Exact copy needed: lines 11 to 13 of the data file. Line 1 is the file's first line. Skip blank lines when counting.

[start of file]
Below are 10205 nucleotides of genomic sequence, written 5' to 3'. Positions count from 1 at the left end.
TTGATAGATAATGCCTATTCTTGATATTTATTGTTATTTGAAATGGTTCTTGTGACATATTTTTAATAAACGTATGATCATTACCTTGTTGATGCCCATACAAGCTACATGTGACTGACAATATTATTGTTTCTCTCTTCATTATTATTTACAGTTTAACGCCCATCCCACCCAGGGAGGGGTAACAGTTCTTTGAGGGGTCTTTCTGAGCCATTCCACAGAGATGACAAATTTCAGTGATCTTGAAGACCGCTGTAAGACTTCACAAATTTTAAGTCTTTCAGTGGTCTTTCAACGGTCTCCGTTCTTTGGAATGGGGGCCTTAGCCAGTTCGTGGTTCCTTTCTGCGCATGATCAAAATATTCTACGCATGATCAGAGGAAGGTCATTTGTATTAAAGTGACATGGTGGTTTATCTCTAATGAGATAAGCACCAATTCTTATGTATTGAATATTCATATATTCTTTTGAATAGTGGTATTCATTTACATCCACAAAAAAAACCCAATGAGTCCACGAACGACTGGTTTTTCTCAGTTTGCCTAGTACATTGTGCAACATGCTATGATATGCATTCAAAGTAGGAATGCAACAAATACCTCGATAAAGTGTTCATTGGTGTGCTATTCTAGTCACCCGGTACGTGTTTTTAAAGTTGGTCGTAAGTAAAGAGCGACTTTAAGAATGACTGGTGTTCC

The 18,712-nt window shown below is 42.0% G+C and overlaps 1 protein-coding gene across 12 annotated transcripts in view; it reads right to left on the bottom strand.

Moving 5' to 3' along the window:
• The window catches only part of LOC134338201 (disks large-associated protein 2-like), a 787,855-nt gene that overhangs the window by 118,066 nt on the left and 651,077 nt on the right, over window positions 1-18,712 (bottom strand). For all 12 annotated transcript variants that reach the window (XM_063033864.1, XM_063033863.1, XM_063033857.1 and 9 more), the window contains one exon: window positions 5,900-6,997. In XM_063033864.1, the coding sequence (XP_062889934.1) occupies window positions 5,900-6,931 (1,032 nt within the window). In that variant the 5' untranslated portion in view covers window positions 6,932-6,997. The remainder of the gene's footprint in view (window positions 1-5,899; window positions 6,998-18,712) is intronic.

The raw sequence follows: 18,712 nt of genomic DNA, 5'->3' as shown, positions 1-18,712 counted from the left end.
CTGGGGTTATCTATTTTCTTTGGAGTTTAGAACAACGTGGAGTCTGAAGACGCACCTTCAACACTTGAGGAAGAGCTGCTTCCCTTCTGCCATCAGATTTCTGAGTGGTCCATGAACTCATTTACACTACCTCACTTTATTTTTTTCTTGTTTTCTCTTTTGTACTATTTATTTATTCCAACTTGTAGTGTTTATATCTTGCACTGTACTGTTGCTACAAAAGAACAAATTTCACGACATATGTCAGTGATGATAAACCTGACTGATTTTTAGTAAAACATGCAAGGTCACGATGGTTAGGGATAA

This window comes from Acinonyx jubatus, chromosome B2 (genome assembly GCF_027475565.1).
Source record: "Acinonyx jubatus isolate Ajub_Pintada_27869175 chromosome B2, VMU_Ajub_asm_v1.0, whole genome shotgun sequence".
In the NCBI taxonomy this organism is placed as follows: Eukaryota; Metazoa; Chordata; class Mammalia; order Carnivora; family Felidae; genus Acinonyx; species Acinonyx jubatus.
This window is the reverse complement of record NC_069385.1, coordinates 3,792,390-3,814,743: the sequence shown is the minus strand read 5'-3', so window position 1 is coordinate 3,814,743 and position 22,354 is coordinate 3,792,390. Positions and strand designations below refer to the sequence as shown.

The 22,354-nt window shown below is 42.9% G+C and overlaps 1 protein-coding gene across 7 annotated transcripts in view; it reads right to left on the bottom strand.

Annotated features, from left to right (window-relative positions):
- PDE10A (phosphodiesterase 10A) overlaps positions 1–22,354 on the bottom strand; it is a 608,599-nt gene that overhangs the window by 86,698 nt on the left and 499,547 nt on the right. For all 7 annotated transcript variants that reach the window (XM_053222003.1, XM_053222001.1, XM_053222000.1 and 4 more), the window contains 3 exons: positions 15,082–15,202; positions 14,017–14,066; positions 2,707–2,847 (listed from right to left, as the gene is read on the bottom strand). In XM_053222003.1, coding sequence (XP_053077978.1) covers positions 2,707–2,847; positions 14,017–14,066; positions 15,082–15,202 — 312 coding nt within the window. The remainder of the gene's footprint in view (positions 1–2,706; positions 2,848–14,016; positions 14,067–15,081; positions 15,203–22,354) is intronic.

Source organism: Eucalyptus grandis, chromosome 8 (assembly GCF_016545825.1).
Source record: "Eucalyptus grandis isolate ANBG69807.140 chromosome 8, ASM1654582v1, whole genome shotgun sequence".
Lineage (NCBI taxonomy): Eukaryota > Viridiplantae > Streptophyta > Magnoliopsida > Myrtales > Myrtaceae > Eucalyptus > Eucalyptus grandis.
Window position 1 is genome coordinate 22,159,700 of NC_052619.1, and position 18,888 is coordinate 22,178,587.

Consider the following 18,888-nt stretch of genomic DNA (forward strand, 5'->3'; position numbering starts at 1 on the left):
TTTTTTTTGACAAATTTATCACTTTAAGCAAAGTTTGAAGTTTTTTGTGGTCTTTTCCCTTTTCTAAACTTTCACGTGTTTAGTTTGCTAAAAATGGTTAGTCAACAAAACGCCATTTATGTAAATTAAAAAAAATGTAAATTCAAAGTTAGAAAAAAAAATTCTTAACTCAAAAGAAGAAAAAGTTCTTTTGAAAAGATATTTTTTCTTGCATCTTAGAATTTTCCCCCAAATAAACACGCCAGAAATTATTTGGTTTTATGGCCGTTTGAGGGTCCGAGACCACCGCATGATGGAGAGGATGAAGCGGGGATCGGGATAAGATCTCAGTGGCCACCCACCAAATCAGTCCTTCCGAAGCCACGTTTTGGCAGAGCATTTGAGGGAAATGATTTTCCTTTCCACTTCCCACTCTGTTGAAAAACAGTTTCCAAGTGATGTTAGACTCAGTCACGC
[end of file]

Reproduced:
This window is the reverse complement of record NC_069385.1, coordinates 3,792,390-3,814,743: the sequence shown is the minus strand read 5'-3', so window position 1 is coordinate 3,814,743 and position 22,354 is coordinate 3,792,390. Positions and strand designations below refer to the sequence as shown.

The 22,354-nt window shown below is 42.9% G+C and overlaps 1 protein-coding gene across 7 annotated transcripts in view; it reads right to left on the bottom strand.

Annotated features, from left to right (window-relative positions):